The NFU Mutual Food Fraud Report 2017 has revealed that UK food confidence has been affected by high profile food fraud cases, with 63% of respondents being most likely to blame producers, compared with retailers, distributors and farmers.
The new research has found that nearly three quarters of people surveyed, or 72%, believe there to be an issue with food fraud and crime, with 27% stating they believed they had personally experienced at least one issue relating to food fraud, such as hidden ingredients in food, misleading labelling or swapped ingredients.
In addition, 33% of consumers asked said they were “less trusting of products and retailers than they were five years ago”, compared with 9%, whose trust has increased, and a further 33% that believe that food crime is likely to increase in the future.
Looking at the European food chain, 12% of respondents said they had confidence in it, while 7% said the same about the global food chain.
Hearing about high profile cases of fraudulent food in the media, such as the horse meat scandal in 2013, was found to be the most common cause of reduced confidence in nearly half of people asked, at 46%.
The research also found that over two thirds of respondents, or 70%, regularly take measures to ensure their food is legitimate, such as reading ingredients or the front label of a product, while 17% said they avoid certain foods altogether that they believe could be susceptible to fraud.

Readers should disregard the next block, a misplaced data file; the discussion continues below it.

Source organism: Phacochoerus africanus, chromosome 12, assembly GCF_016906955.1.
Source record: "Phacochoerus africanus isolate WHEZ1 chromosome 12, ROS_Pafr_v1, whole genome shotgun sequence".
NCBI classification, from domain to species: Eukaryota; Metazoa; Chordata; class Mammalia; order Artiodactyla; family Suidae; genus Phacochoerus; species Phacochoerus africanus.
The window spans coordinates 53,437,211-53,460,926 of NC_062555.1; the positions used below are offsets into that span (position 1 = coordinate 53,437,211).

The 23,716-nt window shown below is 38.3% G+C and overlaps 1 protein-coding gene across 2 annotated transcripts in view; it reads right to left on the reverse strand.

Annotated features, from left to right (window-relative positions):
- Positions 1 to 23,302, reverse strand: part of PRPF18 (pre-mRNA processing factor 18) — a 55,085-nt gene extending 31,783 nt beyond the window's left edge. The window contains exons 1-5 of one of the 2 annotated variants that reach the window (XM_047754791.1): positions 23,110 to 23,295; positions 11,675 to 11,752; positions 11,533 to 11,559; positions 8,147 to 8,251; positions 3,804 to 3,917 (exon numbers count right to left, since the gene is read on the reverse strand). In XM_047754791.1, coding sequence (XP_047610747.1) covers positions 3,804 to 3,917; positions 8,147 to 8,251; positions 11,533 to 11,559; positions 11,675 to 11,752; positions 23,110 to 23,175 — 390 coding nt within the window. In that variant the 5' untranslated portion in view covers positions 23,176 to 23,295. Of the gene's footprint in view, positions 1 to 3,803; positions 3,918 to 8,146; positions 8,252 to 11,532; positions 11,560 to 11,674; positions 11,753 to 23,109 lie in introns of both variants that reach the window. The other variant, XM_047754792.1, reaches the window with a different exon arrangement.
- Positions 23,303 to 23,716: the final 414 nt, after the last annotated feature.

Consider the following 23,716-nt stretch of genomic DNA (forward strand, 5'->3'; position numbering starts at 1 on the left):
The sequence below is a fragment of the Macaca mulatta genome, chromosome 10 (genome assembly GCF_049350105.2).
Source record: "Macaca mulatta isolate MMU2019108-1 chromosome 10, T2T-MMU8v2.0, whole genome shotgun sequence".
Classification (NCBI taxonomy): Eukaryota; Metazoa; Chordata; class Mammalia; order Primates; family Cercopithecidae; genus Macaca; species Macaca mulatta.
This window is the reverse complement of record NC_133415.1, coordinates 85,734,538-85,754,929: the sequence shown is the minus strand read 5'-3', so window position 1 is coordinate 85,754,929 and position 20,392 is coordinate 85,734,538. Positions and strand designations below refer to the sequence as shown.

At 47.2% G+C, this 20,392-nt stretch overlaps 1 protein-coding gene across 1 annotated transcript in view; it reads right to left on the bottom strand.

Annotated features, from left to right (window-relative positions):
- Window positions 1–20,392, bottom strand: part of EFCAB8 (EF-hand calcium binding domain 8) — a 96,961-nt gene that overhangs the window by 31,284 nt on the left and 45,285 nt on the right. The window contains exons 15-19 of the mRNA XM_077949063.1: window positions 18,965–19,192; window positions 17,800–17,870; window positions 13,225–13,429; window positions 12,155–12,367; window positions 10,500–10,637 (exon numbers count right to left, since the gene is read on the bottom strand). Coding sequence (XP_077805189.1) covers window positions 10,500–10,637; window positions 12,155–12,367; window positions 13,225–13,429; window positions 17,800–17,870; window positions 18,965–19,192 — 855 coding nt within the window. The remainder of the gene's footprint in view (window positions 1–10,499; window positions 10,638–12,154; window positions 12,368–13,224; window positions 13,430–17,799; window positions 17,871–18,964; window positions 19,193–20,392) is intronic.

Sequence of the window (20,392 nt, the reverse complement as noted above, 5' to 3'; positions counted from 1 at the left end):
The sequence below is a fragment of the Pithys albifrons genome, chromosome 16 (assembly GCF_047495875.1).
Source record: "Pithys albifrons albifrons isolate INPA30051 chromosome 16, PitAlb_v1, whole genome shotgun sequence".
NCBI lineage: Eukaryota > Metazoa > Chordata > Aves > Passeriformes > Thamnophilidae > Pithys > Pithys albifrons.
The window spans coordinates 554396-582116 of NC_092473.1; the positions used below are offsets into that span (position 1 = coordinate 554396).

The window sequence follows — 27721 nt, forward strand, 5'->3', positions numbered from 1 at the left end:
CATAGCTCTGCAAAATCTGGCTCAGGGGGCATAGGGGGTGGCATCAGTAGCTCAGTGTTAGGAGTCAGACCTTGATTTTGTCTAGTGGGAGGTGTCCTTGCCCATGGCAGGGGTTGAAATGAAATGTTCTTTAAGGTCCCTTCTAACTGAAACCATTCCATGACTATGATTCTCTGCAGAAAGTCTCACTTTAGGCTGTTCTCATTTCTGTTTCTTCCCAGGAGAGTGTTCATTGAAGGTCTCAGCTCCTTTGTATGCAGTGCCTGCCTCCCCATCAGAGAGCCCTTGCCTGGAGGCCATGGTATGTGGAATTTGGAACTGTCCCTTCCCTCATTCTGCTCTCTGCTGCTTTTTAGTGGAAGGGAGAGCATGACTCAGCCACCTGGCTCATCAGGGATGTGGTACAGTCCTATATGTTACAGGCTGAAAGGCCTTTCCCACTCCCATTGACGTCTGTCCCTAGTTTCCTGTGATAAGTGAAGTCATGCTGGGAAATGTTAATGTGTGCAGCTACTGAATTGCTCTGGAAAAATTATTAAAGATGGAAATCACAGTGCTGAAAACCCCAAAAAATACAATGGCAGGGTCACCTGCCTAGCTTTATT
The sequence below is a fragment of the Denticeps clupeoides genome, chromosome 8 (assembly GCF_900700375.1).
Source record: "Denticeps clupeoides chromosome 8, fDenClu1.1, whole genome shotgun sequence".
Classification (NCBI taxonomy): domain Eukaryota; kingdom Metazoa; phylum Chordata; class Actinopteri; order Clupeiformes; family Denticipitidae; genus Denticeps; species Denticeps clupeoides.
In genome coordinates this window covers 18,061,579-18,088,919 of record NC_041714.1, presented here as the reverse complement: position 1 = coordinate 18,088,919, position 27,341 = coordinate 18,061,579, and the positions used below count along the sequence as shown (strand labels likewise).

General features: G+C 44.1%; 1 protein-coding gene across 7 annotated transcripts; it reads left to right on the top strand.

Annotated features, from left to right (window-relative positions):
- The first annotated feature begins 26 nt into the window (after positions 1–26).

However, almost four out of five respondents, at 77%, said they would not know how to spot a counterfeit product.
Darren Seward, food and drink manufacturing specialist at NFU Mutual, said: “There has never been a more important time for tackling food fraud and getting regulation right as we plan to leave the European Union, but Government proposals for where we will get our food from are already under tough scrutiny from industry and consumers alike with concerns over skilled labour and quality.
“Producers are under immense pressure to offset price rises caused by the weakened value of sterling and higher import costs, squeezing already tight budgets and resources and potentially cornering them into using cheaper global suppliers that may be more vulnerable to fraud.”